T-Mobile’s G1, the first phone to use Google’s Android operating system, doesn’t go officially on sale until October 22nd. But a bunch of reviews ave hit the Web. And since I don’t have a G1–I’m hoping to remedy that–I’ve been reading other folks’ takes on the device.
After the jump, highly-compressed summaries of three of the reviews I’ve checked out so far.
Walt Mossberg, Wall Street Journal: Keyboard just fair; T-Mobile data plan is cheaper than AT&T; smooth touch interface; flexible and customizable desktop; much easier to place a call than with iPhone; browser is good; has MMS and cut and paste; battery life about the same as iPhone; Android Market app store is good; it’s a brick of a device; skimps on memory; very tied to Google services and doesn’t support Microsoft Exchange; T-Mobile 3G network only available in 20 cities; iPhone 3G on AT&T consistently faster for data. Overall, a good first try.
Joshua Topolsky, Engadget: Charmingly retro-looking hardware; trackball better than expected; keyboard not bad but it’s a pain it’s the only way to enter text; proprietary headphone jack stinks; outstanding screen with responsive touch interface; sound quality is ho-hum; voice quality and 3G data spotty, possibly due to T-Mobile network; GPS not ready for prime time; camera disappointing overall; battery life as a media player not impressive; setup is amazingly easy; interface good if somewhat inconsistent; cut and paste is wonderful; notification system is great; display moves from portrait to landscape mode smoothly; home screen is well done; use of your Google Account throught software is a big plus; calendar is good but not great; contacts work well; Gmail is “amazing” as long as you can use Gmail; file attachment viewing is disappointing because it’s done by turning attachments into HTML; IM is good; no Flash; browser good overall with some usability issues; media player OK; YouTube fine; Android Market app store early but promising. Overall, not particularly impressive hardware, but Android is extremely promising.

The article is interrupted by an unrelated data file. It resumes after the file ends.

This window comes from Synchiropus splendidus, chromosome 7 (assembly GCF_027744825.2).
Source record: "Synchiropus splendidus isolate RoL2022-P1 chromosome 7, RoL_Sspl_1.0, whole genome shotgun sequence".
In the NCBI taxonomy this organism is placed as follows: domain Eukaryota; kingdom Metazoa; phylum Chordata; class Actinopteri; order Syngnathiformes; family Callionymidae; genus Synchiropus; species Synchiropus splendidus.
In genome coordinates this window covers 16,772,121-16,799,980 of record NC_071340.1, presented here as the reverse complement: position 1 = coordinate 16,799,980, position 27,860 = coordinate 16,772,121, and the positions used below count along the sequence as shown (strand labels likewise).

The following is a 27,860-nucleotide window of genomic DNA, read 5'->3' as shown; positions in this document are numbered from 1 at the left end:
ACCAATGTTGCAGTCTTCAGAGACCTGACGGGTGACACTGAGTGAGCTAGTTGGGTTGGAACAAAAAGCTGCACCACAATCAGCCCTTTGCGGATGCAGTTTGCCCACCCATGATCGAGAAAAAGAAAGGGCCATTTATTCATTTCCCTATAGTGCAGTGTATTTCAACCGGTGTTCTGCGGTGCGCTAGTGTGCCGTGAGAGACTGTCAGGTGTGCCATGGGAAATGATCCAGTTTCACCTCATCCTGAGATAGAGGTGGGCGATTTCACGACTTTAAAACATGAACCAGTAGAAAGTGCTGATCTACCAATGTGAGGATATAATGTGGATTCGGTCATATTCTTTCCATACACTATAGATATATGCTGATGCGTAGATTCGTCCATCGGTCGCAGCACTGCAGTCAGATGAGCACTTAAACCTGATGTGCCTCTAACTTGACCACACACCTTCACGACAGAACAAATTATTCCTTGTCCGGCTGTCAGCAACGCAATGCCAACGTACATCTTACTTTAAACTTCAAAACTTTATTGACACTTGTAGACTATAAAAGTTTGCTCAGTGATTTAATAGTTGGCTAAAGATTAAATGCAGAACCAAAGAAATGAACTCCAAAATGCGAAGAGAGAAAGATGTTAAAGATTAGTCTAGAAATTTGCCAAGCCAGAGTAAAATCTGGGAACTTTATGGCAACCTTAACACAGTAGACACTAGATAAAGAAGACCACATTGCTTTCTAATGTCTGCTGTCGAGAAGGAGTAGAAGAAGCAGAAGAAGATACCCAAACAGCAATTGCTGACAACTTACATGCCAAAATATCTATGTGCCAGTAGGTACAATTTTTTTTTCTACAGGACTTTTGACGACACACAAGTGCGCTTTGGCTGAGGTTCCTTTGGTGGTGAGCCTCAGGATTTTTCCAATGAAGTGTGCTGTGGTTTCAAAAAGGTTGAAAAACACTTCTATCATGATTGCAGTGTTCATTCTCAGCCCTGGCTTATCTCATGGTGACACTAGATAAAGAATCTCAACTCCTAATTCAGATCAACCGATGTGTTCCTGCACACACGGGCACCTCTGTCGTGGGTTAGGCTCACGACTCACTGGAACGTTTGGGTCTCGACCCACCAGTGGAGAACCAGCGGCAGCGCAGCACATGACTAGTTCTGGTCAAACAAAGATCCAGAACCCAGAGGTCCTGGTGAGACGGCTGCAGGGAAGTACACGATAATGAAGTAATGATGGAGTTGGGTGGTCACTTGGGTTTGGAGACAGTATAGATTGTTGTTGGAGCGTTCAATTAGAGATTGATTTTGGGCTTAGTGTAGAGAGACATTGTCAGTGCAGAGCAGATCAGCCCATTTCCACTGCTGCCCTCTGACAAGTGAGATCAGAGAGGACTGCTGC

David Pogue, The New York Times: Software isn’t as pretty or consistent as iPhone, but good overall; Android Market very promising; physical Menu button a big plus; zooming around in browser without multi-touch is a chore; two email apps (one for Gmail, one for everything else) is a hassle; no visual voicemail or Exchange compatability; can buy music from Amazon only over Wi-Fi and there’s no video player at all; heavily reliant on Google services and a Google Account; keyboard is so-so; camera is mediocre; battery drains quickly; device is homely looking; screen orientation doesn’t adjust automatically even though device has an accelerometer; skimpy storage; T-Mobile network is limited. Overall, an okay device but Android is good and very promising.
Lots of little differences in what those three guys liked and disliked, but lots of consensus, too. And their overall take is very consistent: The G1 is merely adequate as a piece of hardware, but Android is quite good out of the gate and there’s lots of reason to be excited about its future…